Rafsanjani may in turn attract partisans around an Islamic Moderation Party, informally mentioned since the June elections. He retains influence as the head of the Expediency Council, the country’s top political arbitrating body, whose “expedient” decisions are considered definitive and binding. But that influence may decline, as the council he chairs may be asked to arbitrate in fewer disputes now that a conservative-dominated parliament is working in relative harmony with an equally conservative Guardian Council, the body that verifies the legality of legislation, and can reject bills. Also, Rafsanjani has suffered two recent election defeats, in June, and in February 2000, when he failed to win a seat for Tehran in parliamentary polls. He is reputed, and ill-reputed, to be the nexus of a class of deal-makers and affairistes that include family members, for which he may have lost votes to Ahmadinejad.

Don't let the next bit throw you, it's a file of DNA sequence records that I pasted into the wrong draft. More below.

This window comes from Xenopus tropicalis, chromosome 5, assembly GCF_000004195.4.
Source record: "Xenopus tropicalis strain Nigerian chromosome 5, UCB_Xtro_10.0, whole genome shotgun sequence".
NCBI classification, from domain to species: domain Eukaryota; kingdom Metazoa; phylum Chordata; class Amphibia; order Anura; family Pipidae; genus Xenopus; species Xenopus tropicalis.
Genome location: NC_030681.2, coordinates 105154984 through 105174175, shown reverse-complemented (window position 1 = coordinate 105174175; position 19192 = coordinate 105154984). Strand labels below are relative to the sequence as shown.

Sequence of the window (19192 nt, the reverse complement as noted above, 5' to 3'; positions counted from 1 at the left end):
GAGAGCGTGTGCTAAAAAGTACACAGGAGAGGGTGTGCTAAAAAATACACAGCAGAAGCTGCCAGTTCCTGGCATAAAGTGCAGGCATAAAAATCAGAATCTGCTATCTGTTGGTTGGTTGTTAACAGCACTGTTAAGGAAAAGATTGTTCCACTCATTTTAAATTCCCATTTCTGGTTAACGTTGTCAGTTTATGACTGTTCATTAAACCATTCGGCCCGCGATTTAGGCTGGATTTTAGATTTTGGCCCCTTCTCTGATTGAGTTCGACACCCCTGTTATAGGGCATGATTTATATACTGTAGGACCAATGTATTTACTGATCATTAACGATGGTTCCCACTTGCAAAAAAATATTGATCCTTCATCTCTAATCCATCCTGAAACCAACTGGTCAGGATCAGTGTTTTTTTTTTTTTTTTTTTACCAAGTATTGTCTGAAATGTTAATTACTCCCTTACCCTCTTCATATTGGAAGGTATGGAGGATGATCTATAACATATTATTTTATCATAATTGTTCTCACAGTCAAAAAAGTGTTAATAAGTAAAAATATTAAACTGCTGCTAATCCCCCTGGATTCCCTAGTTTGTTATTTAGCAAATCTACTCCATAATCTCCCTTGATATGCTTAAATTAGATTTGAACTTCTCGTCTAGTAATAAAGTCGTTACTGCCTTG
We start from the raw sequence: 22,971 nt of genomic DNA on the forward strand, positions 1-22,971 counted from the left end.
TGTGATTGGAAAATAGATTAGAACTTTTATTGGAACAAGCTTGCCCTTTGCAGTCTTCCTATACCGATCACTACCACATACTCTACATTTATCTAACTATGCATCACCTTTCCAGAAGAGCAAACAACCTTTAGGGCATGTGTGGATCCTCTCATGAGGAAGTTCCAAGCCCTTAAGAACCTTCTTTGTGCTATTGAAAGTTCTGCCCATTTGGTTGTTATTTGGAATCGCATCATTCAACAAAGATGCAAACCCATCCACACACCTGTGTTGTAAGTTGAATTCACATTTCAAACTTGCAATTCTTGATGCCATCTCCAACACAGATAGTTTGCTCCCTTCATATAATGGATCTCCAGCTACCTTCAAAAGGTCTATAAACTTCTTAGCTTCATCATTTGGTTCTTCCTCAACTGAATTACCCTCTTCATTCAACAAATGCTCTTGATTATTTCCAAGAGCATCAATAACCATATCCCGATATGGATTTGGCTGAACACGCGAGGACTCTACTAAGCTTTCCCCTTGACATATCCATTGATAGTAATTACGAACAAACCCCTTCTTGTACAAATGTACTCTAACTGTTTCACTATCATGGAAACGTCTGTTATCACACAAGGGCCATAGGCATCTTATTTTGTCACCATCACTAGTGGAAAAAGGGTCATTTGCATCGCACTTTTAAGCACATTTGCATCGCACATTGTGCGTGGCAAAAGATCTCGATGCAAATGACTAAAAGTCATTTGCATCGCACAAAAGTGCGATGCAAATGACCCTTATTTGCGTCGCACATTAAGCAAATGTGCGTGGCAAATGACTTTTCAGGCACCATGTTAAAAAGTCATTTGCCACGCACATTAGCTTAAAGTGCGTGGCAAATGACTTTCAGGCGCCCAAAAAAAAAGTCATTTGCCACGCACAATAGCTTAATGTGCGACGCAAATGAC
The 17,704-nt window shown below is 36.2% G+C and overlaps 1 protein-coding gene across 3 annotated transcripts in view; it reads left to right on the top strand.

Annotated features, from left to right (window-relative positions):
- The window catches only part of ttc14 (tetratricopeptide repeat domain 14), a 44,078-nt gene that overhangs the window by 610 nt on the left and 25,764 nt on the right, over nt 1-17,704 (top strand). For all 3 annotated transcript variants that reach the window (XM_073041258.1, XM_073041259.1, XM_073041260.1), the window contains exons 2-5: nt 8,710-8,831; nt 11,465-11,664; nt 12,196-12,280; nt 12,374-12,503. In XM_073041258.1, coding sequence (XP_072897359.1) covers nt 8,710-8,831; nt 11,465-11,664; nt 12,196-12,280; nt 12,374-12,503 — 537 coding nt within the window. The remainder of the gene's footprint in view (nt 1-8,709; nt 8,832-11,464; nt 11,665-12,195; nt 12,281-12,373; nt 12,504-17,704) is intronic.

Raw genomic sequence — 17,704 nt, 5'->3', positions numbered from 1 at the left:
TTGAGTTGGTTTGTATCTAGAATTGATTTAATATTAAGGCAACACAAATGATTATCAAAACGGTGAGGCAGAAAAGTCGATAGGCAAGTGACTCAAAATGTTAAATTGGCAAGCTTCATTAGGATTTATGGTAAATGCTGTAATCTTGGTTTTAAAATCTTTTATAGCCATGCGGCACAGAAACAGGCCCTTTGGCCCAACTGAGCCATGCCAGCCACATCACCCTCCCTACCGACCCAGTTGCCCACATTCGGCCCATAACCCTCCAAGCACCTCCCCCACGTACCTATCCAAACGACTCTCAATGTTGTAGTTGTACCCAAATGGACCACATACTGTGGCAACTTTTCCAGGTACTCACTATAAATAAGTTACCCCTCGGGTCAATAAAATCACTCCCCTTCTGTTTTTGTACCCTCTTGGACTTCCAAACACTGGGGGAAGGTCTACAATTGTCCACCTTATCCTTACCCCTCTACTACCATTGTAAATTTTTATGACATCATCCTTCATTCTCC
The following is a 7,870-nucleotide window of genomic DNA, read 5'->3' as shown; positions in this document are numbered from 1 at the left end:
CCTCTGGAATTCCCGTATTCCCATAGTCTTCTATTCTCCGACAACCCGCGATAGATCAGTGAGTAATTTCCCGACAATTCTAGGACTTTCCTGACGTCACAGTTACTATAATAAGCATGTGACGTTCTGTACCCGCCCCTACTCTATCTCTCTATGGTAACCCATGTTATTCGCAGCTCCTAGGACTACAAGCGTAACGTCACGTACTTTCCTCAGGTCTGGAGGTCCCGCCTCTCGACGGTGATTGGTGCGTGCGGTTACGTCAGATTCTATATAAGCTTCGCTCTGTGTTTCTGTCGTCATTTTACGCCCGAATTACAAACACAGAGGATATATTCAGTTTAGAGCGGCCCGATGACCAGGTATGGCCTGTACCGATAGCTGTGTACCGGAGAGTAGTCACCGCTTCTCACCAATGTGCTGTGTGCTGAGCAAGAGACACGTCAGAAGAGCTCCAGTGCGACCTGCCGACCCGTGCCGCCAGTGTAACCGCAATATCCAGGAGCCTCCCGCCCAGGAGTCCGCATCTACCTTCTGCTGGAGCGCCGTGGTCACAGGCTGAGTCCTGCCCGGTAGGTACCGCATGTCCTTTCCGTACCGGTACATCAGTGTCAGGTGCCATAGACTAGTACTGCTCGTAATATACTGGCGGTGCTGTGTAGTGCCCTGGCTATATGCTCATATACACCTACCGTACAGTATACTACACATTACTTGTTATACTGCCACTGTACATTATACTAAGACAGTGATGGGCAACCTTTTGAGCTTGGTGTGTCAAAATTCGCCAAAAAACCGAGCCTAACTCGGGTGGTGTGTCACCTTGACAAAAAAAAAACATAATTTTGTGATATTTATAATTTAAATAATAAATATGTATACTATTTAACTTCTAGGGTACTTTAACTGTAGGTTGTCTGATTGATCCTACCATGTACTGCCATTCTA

Tehran-based academic Sadeq Zibakalam believes he faces a choice now between remaining “a part of the governing system,” or joining “the democracy front,” “Aftab-e Yazd” reported on 7 July. As an “important weight,” he said, many ousted officials will gather around Rafsanjani, and his decision to join reformers would be “very important for the movement,” he said.

Even without state positions, Zibakalam believes that reformers remain “considerable” and “educated” social personalities, and could, if organized, form a “strong social and political group.” But he was not sure they could unite.

Presently, conservative groups face two questions. Who, in the immediate term, will be in the cabinet and who in coming months or years, will become dominant among conservatives? Will young radicals push out their elders, or will veterans use a proven resilience to prevent that? Will Rafsanjani form a centrist block, and deprive reformers of his assistance, or throw caution to the wind and pin his fate on a hypothetical transition to democracy? Reformers in turn face the need to regain their principal and perhaps only political asset: public support. They would need to persuade Iranians that they are focused, and able if re-elected, to deliver on promises of democracy and respect for rights. That will take some doing.